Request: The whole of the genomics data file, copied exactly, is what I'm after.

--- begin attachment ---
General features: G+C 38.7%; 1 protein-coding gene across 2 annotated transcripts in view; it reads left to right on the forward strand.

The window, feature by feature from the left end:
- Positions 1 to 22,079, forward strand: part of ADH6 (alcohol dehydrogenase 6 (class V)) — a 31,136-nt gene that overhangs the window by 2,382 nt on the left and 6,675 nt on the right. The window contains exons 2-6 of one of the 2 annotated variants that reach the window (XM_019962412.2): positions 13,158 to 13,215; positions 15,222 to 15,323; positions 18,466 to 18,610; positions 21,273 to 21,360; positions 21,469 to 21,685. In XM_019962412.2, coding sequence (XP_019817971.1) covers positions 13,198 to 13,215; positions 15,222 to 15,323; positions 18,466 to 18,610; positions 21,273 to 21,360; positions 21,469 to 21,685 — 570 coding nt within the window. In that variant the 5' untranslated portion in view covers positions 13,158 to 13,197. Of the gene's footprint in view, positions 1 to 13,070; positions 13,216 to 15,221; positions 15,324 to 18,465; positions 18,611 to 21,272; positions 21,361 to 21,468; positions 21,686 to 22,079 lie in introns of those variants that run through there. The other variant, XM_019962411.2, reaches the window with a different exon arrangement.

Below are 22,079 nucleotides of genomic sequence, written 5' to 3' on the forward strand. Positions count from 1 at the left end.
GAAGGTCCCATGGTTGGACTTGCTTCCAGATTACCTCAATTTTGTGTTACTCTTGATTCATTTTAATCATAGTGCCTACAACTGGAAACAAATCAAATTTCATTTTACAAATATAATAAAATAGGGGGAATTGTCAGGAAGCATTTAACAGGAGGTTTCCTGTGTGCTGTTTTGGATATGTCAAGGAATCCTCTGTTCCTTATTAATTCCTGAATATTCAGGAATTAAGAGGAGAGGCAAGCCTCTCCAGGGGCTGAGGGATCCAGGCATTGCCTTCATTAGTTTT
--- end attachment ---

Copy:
General features: G+C 38.7%; 1 protein-coding gene across 2 annotated transcripts in view; it reads left to right on the forward strand.

The window, feature by feature from the left end:
- Positions 1 to 22,079, forward strand: part of ADH6 (alcohol dehydrogenase 6 (class V)) — a 31,136-nt gene that overhangs the window by 2,382 nt on the left and 6,675 nt on the right. The window contains exons 2-6 of one of the 2 annotated variants that reach the window (XM_019962412.2): positions 13,158 to 13,215; positions 15,222 to 15,323; positions 18,466 to 18,610; positions 21,273 to 21,360; positions 21,469 to 21,685. In XM_019962412.2, coding sequence (XP_019817971.1) covers positions 13,198 to 13,215; positions 15,222 to 15,323; positions 18,466 to 18,610; positions 21,273 to 21,360; positions 21,469 to 21,685 — 570 coding nt within the window. In that variant the 5' untranslated portion in view covers positions 13,158 to 13,197. Of the gene's footprint in view, positions 1 to 13,070; positions 13,216 to 15,221; positions 15,324 to 18,465; positions 18,611 to 21,272; positions 21,361 to 21,468; positions 21,686 to 22,079 lie in introns of those variants that run through there. The other variant, XM_019962411.2, reaches the window with a different exon arrangement.

Below are 22,079 nucleotides of genomic sequence, written 5' to 3' on the forward strand. Positions count from 1 at the left end.
GAAGGTCCCATGGTTGGACTTGCTTCCAGATTACCTCAATTTTGTGTTACTCTTGATTCATTTTAATCATAGTGCCTACAACTGGAAACAAATCAAATTTCATTTTACAAATATAATAAAATAGGGGGAATTGTCAGGAAGCATTTAACAGGAGGTTTCCTGTGTGCTGTTTTGGATATGTCAAGGAATCCTCTGTTCCTTATTAATTCCTGAATATTCAGGAATTAAGAGGAGAGGCAAGCCTCTCCAGGGGCTGAGGGATCCAGGCATTGCCTTCATTAGTTTT